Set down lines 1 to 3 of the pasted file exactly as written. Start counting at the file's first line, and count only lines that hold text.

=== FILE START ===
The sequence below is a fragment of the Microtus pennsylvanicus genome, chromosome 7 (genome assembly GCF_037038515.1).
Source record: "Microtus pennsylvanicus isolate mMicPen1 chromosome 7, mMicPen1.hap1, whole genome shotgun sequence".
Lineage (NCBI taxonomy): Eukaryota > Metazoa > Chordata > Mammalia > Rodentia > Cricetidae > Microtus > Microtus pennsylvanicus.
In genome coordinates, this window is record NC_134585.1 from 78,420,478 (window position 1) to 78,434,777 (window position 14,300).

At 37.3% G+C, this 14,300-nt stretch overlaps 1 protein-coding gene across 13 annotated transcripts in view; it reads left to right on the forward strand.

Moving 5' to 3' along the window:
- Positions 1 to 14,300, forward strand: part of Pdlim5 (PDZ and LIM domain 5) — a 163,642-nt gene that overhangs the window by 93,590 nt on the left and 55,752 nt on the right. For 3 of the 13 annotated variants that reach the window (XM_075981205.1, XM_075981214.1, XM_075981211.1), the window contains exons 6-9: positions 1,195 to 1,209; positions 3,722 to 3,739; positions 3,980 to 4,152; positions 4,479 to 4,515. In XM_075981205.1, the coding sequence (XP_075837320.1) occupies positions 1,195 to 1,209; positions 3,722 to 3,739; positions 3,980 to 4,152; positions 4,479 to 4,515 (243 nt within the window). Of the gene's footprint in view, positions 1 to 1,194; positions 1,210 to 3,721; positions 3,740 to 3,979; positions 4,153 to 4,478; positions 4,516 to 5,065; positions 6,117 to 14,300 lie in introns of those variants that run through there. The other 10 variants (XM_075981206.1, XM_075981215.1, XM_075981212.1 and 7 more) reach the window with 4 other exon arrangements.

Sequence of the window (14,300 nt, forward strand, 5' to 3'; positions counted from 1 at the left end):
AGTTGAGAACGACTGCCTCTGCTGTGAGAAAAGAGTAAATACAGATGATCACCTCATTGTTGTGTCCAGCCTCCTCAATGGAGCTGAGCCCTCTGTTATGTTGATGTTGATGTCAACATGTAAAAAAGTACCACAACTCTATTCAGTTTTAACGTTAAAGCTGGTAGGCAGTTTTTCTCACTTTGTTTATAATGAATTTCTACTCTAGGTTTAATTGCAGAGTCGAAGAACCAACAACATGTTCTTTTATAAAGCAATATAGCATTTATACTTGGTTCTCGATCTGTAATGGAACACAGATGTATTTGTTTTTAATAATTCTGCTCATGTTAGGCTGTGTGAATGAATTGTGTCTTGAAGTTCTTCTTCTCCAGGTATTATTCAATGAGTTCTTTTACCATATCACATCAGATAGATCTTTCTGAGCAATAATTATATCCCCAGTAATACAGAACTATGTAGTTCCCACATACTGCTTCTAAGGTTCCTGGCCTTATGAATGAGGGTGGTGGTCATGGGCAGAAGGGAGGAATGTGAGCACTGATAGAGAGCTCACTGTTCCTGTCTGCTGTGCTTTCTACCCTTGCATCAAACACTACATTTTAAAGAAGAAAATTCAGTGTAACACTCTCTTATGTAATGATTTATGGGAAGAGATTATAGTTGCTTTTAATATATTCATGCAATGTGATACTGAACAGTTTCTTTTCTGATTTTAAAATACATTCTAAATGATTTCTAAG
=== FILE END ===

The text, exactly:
The sequence below is a fragment of the Microtus pennsylvanicus genome, chromosome 7 (genome assembly GCF_037038515.1).
Source record: "Microtus pennsylvanicus isolate mMicPen1 chromosome 7, mMicPen1.hap1, whole genome shotgun sequence".
Lineage (NCBI taxonomy): Eukaryota > Metazoa > Chordata > Mammalia > Rodentia > Cricetidae > Microtus > Microtus pennsylvanicus.